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Mariners pitchers attempt to imitate Elon Musk and invent new strike zone, fail miserably and invent cyborg dragons instead

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They lost this game, if that wasn’t clear from the title

Seattle Mariners v Boston Red Sox
run from the cyborg dragons!
Photo by Kathryn Riley/Getty Images

The creative spirit of invention is one of the greatest things about being alive, but, and this cannot be stressed enough, not all ideas are good ideas.

Maybe it was a bad idea to let Nick Margevicius start this game, seeing as how the last time we saw Nicky Marge he was laboring in the fifth inning against a COVID-depleted Astros team. Fatigue, we were told. Nothing too big to worry about. And a 7-2 victory over the loathsome Astros helped wash away the remembrance of Marge being lifted mid at-bat after throwing three pitches nowhere near the strike zone, or the fact that it took him almost 80 pitches to get through four innings.

But if it was a bad idea to start Margevicius, it was a worse one to leave him in when it became quickly, glaringly apparent that Nicky Marge once again did not have his Good Stuff today. And for Marge, the prototypical soft-tossing lefty, the stuff is never really that good; it’s the command that makes it play up. That command seemed to have deserted Margevicius as he allowed a leadoff single to Kiké Hernández, then walked Devers and J.D. Martinez before Xander Bogaerts mercifully expanded the zone on himself in a strikeout. Christian Vázquez took Marge’s first-pitch offering and redirected it to right field, scoring Boston’s first run of the day and tying the game, undoing the hard work the two-man wrecking crew of Haniger and France had done in the top of the first with back-to-back doubles. Margevicius followed that at-bat up with not one but two bases-loaded walks, none of which were particularly competitive pitches, to gift Boston two more runs. It felt longer than it takes to type, honestly. By the time he was finally lifted, Margevicius had recorded one out on 32 pitches, with only 13 of them strikes. He faced seven batters—seven more than he probably should have faced—and walked four of them.

Drew Steckenrider came in to relieve Margevicius, and while I appreciate that this team likes to stick together, Steckenrider seemed to have inherited Marge’s command problems. Steck himself is somewhat of a reclamation project, working his way back from a triceps injury that landed him on the IL in July of last season. Maybe it was entering in the first inning throwing off the former closer or just the pressure of trying to clean up Marge’s sizable mess, but Steckenrider wasn’t much sharper, hitting Christian Arroyo to score another freebie run before Bobby Dalbec mercifully grounded into a double play.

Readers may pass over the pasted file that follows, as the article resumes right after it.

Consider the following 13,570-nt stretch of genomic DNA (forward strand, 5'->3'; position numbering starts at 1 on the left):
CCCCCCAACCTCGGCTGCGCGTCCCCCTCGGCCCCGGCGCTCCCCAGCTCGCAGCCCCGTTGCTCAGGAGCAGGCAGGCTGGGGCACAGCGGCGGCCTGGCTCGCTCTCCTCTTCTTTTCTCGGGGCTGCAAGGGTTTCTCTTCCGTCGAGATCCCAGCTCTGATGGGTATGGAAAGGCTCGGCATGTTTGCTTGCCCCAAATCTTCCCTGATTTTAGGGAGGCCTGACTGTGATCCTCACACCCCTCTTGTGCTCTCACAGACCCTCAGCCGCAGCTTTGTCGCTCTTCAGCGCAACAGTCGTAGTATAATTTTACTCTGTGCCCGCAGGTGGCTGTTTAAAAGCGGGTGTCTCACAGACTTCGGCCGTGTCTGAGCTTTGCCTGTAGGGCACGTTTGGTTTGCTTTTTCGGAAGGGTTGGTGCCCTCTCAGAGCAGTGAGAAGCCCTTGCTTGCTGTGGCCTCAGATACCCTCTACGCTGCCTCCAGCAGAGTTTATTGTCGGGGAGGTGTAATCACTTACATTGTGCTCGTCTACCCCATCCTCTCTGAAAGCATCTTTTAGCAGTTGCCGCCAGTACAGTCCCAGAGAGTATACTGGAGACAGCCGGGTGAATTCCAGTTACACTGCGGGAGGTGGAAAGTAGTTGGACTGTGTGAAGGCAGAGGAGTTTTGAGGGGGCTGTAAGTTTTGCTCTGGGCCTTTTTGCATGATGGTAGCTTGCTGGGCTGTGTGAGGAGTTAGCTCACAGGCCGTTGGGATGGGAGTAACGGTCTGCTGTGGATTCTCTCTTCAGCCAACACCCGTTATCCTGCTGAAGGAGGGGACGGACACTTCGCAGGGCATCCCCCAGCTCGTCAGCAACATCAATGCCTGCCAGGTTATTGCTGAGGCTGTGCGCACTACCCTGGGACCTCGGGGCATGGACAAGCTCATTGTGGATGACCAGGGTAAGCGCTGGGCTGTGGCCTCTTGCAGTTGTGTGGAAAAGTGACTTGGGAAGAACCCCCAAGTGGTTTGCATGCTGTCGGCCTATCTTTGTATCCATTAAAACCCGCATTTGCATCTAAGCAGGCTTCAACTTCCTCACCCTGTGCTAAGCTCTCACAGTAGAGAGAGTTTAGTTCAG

The command issues followed Steckenrider into the second, as he issued two walks to lead off the inning (including a four-pitch walk to Devers) before giving up an RBI double to Bogaerts. The Mariners defense managed to capture Devers trying to score through a very normal 7-6-5-2-6 putout featuring a cameo by the third base coach. Just normal things. That staked the Red Sox to a 5-1 lead at the end of two innings. Here’s a quick comparison to let you know how things were going:

Eduardo Rodríguez: 36 pitches, 26 strikes

Mariners pitching through two innings: 67 pitches, 29 strikes

To be fair, I thought this recap was going to go to a much more dire place after those first two innings, and credit to the bullpen for righting the ship. Casey Sadler provided two solid innings in the third and fourth, walking one but giving up no hits, and filling up the zone in a way that was a most welcome relief compared to the earlier innings. A staggering 17 of Sadler’s 23 pitches went for strikes. But the real hero of the day was Ljay Newsome, who worked the final four innings of the game for the Mariners and held the potent Red Sox offense to just two hits and no runs, with four strikeouts. The two hits Ljay gave up were both doubles to J.D. Martinez, by the way, but each time Ljay worked his way out of trouble. The normally reserved Newsome even showed a rare display of emotion after he stranded JDM at third the first time around:

That doesn’t look like much to you, maybe, but in Ljay-land, that little fist pump is akin to him backflipping off the mound.

Servais had Graveman warming at points, in case the Mariners ever surged back to take a lead. The Mariners did get a little closer in the fifth, adding two runs on back-to-back doubles from Tom Murphy and J.P. Crawford, getting us tantalizingly close to pure Chaos Ball. With no outs, this was the Mariners’ best chance to storm back in the game. Unfortunately, for once the big bats at the top of the lineup weren’t able to do anything; Haniger and Seager flew out, and Ty France struck out looking. France lowkey had a pretty brutal day aside from his first-inning double; he also grounded into a double play in the 8th after Haniger had worked a walk to kill a burgeoning rally. Seager’s day wasn’t any better, with an 0-for-4, but he might have just been tired from carrying the offense yesterday.

With Margevicius headed for an MRI and unlikely to make his next start, it’s time to start examining ideas about what the Mariners will do to fill that spot. Admit the sixth starter spot is cursed and go back to a five-man rotation? Anoint Ljay the sixth starter? Promote one of the other depth arms like Robert Duggar or Darren McCaughan? Call up Logan Gilbert? Ideas abound. The challenge for the Mariners will be selecting the best one, and staying away from Elon Musk’s Twitter feed for inspiration.